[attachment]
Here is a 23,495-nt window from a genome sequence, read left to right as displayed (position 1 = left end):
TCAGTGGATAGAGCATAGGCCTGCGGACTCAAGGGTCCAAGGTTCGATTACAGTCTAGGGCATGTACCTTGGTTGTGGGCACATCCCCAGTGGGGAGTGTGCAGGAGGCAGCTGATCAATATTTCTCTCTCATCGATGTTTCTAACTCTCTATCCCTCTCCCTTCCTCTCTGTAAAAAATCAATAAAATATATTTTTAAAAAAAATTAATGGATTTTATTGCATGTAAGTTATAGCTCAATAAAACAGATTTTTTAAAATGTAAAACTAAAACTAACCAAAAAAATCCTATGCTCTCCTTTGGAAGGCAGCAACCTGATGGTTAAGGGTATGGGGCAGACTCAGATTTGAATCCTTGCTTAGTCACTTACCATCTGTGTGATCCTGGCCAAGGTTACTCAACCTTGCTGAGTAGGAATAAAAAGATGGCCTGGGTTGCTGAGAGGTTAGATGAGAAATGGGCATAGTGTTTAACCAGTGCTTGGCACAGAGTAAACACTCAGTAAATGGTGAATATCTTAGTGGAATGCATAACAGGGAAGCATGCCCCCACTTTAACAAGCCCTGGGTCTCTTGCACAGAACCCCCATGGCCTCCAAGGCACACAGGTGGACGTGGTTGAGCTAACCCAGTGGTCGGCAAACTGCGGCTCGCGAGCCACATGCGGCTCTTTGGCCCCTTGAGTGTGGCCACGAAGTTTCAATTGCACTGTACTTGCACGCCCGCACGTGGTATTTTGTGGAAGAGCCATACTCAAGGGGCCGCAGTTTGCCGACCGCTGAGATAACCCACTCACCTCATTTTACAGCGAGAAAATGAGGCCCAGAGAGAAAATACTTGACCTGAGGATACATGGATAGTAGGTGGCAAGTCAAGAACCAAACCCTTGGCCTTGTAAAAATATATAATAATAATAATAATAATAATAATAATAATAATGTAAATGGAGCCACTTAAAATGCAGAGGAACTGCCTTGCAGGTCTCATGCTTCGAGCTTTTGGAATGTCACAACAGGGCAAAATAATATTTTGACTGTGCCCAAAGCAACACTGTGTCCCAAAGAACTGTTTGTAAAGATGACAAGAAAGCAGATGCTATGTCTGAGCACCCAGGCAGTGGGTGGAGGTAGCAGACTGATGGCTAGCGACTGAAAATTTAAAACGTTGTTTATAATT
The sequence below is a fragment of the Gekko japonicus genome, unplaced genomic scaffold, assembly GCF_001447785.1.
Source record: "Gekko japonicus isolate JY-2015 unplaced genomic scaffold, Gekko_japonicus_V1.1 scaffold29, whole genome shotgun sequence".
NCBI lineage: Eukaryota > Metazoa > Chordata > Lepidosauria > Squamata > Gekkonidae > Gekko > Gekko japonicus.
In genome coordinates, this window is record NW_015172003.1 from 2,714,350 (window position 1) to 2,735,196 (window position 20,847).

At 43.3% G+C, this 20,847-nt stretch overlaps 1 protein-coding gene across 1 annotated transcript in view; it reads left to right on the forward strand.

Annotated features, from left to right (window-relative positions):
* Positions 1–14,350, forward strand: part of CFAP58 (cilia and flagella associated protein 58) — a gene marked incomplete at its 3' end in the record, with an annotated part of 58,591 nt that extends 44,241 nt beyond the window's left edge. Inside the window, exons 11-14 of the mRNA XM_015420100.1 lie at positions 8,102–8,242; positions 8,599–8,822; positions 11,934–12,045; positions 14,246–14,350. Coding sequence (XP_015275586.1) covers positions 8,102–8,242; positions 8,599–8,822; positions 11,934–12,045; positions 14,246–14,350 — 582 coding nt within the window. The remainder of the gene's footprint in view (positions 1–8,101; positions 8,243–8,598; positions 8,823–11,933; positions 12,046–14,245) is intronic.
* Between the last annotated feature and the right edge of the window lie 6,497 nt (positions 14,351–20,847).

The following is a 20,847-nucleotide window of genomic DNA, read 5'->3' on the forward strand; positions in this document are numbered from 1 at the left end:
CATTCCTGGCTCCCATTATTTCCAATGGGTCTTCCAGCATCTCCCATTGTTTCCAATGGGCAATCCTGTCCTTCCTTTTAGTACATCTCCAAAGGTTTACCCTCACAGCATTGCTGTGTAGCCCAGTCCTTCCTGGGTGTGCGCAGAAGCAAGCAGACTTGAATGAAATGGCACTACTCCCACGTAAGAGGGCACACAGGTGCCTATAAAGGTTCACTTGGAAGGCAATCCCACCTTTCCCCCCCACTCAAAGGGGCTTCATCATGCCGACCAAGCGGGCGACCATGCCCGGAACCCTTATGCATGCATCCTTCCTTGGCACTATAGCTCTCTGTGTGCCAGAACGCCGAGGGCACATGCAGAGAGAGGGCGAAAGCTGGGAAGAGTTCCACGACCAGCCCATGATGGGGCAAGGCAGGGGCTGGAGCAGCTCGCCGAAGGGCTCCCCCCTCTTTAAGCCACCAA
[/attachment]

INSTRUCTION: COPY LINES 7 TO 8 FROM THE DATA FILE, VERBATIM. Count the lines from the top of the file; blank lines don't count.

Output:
At 43.3% G+C, this 20,847-nt stretch overlaps 1 protein-coding gene across 1 annotated transcript in view; it reads left to right on the forward strand.

Annotated features, from left to right (window-relative positions):